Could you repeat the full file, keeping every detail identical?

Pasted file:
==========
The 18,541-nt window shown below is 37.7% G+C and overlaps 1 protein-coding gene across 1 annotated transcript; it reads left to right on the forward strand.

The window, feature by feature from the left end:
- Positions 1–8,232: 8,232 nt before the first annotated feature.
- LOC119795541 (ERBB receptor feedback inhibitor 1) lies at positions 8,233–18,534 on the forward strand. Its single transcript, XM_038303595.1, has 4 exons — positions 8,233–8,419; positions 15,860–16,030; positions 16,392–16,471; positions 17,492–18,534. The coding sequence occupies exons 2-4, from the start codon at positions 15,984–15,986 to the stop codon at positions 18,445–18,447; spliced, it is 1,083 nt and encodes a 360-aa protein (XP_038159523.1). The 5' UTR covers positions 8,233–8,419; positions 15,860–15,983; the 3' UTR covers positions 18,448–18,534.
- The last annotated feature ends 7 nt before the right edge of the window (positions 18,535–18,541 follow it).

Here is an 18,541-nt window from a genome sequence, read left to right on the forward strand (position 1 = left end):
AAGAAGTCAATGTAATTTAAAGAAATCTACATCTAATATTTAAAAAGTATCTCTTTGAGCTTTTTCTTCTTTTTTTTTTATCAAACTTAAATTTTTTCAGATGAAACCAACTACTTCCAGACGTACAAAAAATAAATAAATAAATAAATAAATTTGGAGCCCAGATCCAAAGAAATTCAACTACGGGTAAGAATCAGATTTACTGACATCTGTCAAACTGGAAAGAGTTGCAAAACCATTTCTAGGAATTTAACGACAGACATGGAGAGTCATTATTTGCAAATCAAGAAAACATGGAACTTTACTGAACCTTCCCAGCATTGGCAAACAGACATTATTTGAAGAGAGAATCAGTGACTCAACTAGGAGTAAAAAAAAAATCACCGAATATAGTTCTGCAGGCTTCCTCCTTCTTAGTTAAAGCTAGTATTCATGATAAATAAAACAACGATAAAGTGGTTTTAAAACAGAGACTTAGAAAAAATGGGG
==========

The 18,541-nt window shown below is 37.7% G+C and overlaps 1 protein-coding gene across 1 annotated transcript; it reads left to right on the forward strand.

The window, feature by feature from the left end:
- Positions 1–8,232: 8,232 nt before the first annotated feature.
- LOC119795541 (ERBB receptor feedback inhibitor 1) lies at positions 8,233–18,534 on the forward strand. Its single transcript, XM_038303595.1, has 4 exons — positions 8,233–8,419; positions 15,860–16,030; positions 16,392–16,471; positions 17,492–18,534. The coding sequence occupies exons 2-4, from the start codon at positions 15,984–15,986 to the stop codon at positions 18,445–18,447; spliced, it is 1,083 nt and encodes a 360-aa protein (XP_038159523.1). The 5' UTR covers positions 8,233–8,419; positions 15,860–15,983; the 3' UTR covers positions 18,448–18,534.
- The last annotated feature ends 7 nt before the right edge of the window (positions 18,535–18,541 follow it).

Here is an 18,541-nt window from a genome sequence, read left to right on the forward strand (position 1 = left end):
AAGAAGTCAATGTAATTTAAAGAAATCTACATCTAATATTTAAAAAGTATCTCTTTGAGCTTTTTCTTCTTTTTTTTTTATCAAACTTAAATTTTTTCAGATGAAACCAACTACTTCCAGACGTACAAAAAATAAATAAATAAATAAATAAATTTGGAGCCCAGATCCAAAGAAATTCAACTACGGGTAAGAATCAGATTTACTGACATCTGTCAAACTGGAAAGAGTTGCAAAACCATTTCTAGGAATTTAACGACAGACATGGAGAGTCATTATTTGCAAATCAAGAAAACATGGAACTTTACTGAACCTTCCCAGCATTGGCAAACAGACATTATTTGAAGAGAGAATCAGTGACTCAACTAGGAGTAAAAAAAAAATCACCGAATATAGTTCTGCAGGCTTCCTCCTTCTTAGTTAAAGCTAGTATTCATGATAAATAAAACAACGATAAAGTGGTTTTAAAACAGAGACTTAGAAAAAATGGGG